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Posts Tagged ‘sales’

Don’t Be Snobbish About Network Marketing

Network marketing companies are strong, profitable and growing

Network marketing companies are strong, profitable and growing

If you run your own business, I expect there have been times when you wondered why on earth you started it. You might even be in a business where you are responsible for bringing in new customers and sales. The pressure is on to perform and you have moments of self doubt. “Can I do this?” “Am I good enough?”

The times that make you wonder why you are putting yourself through this pain often come down to one of two things. Money and people.

With the money, you are worrying about getting sales, whether they are profitable sales, whether you have enough money in the bank to to pay your current bills while you wait for the money to come in from the sales, chasing debtors and then working out whether you have made any money at all at the end of each month.

With people, it can be that you have tough customers who do things like ask you to show them exactly how you do what you do so that they don’t have to use you anymore. Or you have some tricky relationships at work where you feel as though you are not entirely on safe ground because your boss is being particularly distant from you.

The hardest thing that people have to deal when they are running their own business and selling for the first time is the fear of rejection. Getting turned down by the customer who you thought would buy your product or service without doubt is a hard thing to deal with in business when you are not used to it. That’s why cold calling is loathed by most sales people. Rejection after rejection, day in, day out is not only demoralising, it’s boring.

But dealing with rejection from prospective customers is one thing. Dealing with rejection from friends or family is another. When you start your own business, you start it with optimism, enthusiasm and fear. You are giving up that regular salary  and the certainty which that brings. The support that your friends and family give you is vital to making you feel as though you are not entirely on your own.

But when you don’t get that support, it can be very difficult to deal with. Belief in your products or service is what holds you together and the determination to win against all odds is one of the characteristics of an entrepreneur.

Someone I know well has started their own business and that person is one of the most determined people that I know. In five years, they have taken their business from zero to £500,000 in turnover having started it part time. That person is now being joined by their spouse in the business who has given up their highly pressurised but well paid nine to five job.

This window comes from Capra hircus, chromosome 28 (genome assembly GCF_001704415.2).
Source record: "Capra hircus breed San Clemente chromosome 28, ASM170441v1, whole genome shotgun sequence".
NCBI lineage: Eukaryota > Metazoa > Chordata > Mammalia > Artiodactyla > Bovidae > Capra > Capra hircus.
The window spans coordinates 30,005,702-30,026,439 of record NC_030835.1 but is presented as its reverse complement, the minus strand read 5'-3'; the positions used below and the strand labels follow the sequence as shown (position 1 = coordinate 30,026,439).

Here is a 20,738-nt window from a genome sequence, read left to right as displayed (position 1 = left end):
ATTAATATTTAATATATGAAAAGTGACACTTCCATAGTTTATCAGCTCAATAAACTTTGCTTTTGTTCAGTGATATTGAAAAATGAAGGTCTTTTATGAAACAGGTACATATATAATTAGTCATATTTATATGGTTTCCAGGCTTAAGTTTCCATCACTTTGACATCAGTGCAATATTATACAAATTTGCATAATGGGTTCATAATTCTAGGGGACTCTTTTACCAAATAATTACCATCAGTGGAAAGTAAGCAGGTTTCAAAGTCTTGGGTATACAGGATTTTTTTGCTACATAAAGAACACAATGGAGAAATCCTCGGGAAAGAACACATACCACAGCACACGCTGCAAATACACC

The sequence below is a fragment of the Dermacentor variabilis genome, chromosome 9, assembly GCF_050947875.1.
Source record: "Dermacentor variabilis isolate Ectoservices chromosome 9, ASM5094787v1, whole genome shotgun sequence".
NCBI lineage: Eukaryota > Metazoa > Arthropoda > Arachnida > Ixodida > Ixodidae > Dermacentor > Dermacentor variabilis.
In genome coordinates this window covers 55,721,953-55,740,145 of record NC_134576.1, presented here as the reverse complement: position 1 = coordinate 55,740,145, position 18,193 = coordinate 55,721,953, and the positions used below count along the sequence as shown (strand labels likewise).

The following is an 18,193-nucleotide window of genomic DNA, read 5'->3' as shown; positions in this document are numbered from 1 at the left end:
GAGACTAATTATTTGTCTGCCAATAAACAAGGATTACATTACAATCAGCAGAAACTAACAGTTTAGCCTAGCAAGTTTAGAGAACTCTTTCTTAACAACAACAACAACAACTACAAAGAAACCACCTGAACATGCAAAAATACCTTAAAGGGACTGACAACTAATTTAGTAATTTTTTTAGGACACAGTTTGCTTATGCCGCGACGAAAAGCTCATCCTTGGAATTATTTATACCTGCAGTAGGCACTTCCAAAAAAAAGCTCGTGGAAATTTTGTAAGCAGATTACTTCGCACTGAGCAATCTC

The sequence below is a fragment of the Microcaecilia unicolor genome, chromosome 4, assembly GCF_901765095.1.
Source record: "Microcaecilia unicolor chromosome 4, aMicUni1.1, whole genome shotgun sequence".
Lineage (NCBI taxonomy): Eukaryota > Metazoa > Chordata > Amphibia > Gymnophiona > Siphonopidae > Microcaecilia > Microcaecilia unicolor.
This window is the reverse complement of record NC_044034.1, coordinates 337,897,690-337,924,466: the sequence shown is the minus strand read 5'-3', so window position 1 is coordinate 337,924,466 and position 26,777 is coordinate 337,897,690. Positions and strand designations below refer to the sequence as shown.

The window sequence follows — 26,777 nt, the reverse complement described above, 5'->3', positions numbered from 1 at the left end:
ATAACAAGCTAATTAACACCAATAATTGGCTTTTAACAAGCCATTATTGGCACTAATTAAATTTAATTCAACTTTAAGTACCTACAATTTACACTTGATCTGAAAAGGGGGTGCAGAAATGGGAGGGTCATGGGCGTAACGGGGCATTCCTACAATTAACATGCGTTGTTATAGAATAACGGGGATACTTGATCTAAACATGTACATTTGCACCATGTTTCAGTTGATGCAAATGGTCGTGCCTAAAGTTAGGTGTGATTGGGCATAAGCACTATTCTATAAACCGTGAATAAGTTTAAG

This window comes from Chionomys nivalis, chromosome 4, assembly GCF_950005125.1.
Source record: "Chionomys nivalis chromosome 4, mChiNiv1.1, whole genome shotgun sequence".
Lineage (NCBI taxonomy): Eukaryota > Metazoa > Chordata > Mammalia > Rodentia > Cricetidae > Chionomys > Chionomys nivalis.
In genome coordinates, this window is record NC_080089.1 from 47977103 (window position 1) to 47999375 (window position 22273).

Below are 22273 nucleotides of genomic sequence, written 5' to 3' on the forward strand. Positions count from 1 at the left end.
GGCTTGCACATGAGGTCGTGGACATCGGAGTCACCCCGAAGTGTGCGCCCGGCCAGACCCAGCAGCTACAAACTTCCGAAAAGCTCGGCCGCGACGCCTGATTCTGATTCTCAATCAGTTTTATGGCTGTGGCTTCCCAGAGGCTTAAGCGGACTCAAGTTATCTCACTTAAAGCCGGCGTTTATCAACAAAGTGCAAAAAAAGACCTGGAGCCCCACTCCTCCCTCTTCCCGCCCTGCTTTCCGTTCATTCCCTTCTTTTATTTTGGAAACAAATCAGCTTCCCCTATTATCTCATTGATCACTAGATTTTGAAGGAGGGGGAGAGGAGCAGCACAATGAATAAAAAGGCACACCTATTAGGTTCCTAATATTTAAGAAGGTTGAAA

But their family does not see their business with the same enthusiasm as they do. In fact, they don’t see it as a proper business because it is a network marketing business. And that’s not really a ‘proper business’. Network marketing is regarded with quite a bit of snobbery in this country. People think you are selling them some sort of ‘pyramid-ponzi’ scheme where they will have to buy a load of ridiculous water filters or similar which you can’t sell.

But this is old thinking. For sure, some network marketing schemes in the past have given the model a bad name. But this is not the same. Network marketing is becoming a phenomenally successful and influential route to market for many companies who do it well. If network marketing is bad, why do you see so many brands using social networking to get their name out there to help them sell products?

The plain fact is that the world has become wise to the effectiveness of networking, network marketing and social networking. The days of brands marketing at you are declining rapidly. We no longer accept what marketers tell us about their products. We tell them what we think about their products and not just by refusing to buy them.

Networking is a people-centred activity. People buy from people they trust. People buy from people who sell good products. Network marketing is built upon that principle but people seem to think that just because the product was purchased in this way that it is less than legitimate.